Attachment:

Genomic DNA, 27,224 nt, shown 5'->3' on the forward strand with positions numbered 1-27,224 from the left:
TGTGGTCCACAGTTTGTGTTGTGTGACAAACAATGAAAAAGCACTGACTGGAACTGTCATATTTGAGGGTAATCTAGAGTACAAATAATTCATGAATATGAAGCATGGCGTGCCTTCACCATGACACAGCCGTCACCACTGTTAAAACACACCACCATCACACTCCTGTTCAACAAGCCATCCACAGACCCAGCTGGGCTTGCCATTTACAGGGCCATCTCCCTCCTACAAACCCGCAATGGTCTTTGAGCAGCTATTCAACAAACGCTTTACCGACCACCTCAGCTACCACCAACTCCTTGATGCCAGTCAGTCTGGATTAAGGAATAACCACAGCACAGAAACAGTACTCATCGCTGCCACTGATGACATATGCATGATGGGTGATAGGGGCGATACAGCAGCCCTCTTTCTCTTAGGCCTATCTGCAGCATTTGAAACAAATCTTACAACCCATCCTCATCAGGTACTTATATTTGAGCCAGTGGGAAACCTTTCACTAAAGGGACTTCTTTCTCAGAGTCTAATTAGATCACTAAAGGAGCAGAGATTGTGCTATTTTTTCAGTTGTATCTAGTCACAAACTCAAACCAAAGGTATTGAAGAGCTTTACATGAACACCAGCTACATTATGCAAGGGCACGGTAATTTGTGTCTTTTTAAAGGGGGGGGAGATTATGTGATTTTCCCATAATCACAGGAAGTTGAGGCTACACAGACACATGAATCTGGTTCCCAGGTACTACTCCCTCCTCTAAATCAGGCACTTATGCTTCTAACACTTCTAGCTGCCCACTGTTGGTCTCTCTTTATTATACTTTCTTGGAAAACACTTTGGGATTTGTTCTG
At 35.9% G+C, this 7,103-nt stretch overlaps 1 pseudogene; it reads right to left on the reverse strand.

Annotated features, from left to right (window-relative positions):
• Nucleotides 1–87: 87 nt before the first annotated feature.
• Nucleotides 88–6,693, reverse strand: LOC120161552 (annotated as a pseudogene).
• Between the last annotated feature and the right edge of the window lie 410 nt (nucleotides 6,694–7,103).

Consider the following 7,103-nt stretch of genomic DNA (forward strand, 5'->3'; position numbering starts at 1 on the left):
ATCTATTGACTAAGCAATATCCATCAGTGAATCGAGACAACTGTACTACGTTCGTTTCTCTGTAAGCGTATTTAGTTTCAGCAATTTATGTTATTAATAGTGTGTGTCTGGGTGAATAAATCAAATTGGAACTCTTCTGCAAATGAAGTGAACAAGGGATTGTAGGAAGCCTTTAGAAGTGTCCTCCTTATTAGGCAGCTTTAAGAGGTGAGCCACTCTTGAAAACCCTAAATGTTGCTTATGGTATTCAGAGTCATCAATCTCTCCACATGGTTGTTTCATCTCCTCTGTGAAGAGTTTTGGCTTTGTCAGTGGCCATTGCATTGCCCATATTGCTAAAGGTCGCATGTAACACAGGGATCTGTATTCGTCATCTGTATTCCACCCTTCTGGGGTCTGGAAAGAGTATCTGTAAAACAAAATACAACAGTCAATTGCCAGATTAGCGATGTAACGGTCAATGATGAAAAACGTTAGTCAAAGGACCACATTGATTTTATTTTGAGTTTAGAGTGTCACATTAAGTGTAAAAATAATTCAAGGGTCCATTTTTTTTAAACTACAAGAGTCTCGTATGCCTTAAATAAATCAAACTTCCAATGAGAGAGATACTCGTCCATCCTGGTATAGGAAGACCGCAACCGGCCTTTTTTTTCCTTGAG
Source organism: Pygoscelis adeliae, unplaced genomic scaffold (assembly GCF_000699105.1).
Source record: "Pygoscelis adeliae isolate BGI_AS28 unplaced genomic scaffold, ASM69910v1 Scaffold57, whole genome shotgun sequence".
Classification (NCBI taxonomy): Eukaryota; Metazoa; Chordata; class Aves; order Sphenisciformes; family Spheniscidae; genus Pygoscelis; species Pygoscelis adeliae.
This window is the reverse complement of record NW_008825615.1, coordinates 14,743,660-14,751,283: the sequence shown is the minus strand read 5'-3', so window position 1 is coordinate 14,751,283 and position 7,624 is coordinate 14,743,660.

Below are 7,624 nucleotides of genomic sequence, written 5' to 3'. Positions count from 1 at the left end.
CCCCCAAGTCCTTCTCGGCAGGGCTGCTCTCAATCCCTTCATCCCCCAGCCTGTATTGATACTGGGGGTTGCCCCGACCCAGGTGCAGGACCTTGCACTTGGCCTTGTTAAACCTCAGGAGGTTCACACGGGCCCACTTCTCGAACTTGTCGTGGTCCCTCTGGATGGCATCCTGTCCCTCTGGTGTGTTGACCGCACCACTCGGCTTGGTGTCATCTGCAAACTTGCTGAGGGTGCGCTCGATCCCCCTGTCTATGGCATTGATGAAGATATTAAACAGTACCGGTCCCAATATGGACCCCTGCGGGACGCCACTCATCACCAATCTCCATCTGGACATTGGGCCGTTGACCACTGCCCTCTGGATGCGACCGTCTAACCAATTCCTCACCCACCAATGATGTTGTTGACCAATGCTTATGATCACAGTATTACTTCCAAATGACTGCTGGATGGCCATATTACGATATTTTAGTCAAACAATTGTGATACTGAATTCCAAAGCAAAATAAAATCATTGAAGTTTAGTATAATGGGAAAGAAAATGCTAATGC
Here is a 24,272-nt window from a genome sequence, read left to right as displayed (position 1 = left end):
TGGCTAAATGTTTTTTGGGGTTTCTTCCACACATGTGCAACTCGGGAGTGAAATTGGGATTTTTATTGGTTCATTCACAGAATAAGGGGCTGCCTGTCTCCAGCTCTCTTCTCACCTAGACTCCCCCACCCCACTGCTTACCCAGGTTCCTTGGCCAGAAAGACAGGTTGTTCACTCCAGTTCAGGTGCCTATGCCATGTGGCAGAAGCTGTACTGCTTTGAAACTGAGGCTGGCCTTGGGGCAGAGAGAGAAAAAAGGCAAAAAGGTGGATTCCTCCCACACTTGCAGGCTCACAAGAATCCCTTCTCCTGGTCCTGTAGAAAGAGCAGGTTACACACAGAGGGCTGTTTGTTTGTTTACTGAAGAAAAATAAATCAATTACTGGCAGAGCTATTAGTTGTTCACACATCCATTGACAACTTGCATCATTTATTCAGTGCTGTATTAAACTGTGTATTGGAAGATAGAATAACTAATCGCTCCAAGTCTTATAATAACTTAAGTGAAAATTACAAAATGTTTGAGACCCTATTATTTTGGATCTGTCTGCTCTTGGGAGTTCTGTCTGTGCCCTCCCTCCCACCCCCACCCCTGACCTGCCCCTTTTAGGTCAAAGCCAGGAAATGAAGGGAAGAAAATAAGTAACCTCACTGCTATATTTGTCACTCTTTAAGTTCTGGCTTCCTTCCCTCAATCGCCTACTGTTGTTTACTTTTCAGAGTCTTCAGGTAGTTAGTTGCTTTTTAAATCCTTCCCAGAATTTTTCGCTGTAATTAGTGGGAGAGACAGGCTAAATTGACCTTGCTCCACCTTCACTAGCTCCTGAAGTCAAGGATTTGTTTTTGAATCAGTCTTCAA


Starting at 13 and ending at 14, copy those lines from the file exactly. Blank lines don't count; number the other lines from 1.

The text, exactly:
This window is the reverse complement of record NW_008825615.1, coordinates 14,743,660-14,751,283: the sequence shown is the minus strand read 5'-3', so window position 1 is coordinate 14,751,283 and position 7,624 is coordinate 14,743,660.

Below are 7,624 nucleotides of genomic sequence, written 5' to 3'. Positions count from 1 at the left end.